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In the context of someone losing his wallet he says:

Il a dû tomber dans la rue.

Now what is the sense and form of tense being used?

I understand that devoir is conjugated as passé composé. (though could be used as adjective also). Given that the action is completed in the past, why is not the verb tomber conjugated (either in subjonctive since there is speculation, or past/passé composé since the action is complete?

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Perhaps is it the same rule that the second verb is in infinitive e.g. Vous pouvez donner le livre? –  Abhimanyu Arora Sep 12 '13 at 8:35
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2 Answers 2

up vote 3 down vote accepted

It is conjugated. In the infinitive form. Okay, that was a bit tongue in the cheek, but it is true. Devoir takes (in this sense) an infinitive proposition, which is often just a verb in the infinitive

Je dois partir
Je dois manger

but can also be a complete propostion

Je dois partir en voiture manger à la Tour d'Argent avec Paul Erdős, qui vient juste de revenir à la vie.

with everything but the first two words being the argument of dois.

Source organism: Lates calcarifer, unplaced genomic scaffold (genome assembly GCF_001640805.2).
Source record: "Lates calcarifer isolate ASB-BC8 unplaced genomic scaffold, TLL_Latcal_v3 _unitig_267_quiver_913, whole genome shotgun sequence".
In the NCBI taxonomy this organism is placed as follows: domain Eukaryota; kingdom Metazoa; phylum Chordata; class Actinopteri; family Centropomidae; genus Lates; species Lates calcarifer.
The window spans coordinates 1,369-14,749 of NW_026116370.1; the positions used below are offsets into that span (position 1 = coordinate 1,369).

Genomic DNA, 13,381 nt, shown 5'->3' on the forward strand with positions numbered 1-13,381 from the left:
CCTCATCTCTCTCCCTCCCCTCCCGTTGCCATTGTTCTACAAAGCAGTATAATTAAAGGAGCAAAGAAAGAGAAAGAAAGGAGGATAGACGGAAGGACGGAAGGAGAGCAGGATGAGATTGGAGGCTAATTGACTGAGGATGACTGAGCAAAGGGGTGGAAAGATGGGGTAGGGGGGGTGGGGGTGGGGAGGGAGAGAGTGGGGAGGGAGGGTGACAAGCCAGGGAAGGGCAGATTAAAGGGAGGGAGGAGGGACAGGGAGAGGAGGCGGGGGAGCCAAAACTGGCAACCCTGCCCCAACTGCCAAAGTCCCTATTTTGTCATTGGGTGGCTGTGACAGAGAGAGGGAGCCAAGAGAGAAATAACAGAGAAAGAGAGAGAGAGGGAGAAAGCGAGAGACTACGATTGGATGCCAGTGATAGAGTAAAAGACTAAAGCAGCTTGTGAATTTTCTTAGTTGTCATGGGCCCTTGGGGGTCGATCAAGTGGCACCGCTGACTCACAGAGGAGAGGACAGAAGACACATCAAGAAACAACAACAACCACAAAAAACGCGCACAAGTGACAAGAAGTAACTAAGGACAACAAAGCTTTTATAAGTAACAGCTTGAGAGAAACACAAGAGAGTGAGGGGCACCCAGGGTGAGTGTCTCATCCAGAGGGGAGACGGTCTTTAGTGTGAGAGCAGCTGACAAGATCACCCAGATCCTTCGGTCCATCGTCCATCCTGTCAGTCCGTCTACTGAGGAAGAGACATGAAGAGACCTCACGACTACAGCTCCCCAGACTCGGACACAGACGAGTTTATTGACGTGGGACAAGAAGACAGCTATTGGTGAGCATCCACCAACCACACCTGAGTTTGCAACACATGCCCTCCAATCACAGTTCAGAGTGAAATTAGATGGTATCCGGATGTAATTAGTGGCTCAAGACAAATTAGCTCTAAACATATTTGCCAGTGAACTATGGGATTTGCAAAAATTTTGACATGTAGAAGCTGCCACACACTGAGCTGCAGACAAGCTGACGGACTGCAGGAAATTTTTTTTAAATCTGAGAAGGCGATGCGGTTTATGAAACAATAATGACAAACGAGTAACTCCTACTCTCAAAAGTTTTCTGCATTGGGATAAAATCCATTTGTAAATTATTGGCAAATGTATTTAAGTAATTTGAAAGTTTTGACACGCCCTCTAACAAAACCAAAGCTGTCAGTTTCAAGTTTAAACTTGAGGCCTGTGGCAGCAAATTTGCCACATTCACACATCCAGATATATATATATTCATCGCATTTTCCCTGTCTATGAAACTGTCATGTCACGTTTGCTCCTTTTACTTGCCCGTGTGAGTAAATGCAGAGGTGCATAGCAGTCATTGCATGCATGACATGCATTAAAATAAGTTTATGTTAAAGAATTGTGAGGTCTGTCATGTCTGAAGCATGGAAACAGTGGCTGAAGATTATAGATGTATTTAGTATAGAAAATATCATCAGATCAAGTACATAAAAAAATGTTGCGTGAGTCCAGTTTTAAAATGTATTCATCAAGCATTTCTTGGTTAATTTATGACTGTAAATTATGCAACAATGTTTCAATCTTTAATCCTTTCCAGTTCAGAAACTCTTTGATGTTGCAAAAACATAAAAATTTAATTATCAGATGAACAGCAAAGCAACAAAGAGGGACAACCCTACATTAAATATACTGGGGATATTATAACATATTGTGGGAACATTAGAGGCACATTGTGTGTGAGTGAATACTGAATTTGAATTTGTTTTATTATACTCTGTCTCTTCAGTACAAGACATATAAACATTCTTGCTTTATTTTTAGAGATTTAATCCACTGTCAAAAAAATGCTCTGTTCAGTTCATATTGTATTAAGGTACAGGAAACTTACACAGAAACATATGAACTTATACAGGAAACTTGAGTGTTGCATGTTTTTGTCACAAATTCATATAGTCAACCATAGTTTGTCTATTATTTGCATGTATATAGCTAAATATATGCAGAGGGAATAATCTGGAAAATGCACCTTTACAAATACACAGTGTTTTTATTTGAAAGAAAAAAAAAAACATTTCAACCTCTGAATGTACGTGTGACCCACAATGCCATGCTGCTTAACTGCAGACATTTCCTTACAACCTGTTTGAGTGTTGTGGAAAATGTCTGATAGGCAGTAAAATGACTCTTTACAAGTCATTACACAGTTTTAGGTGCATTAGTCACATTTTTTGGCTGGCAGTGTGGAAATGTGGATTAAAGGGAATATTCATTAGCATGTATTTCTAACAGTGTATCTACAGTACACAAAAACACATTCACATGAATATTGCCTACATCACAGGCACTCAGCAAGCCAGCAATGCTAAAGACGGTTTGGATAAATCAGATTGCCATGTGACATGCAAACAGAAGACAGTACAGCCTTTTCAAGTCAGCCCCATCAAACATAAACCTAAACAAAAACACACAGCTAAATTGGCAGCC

Now, if you want to know why it is an infinitive, you have trace back to Latin, which for seemingly arbitrary reasons made infinitive (of which they had three: past, present and future) mandatory for object propositions of a certain class of verbs.

It is now the only class of subordinate propositions that has no explicit subordinant (ie neither relative pronoun, nor conjunction…) and it only happens for a fixed set of verbs (see the corresponding Wikipedia article)

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Thanks. The literal meaning of my sentence would be "It should have fallen on the road". C'est ça? –  Abhimanyu Arora Sep 12 '13 at 8:55
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Rather “It must have fallen on the road”. The should variant would likely be expressed with “aurait dû”. –  Stéphane Gimenez Sep 12 '13 at 9:02

"Il a dû tomber" is a French way to say "He probably fell".

"Il a dû payer ses dettes" = He has had to pay his debts.

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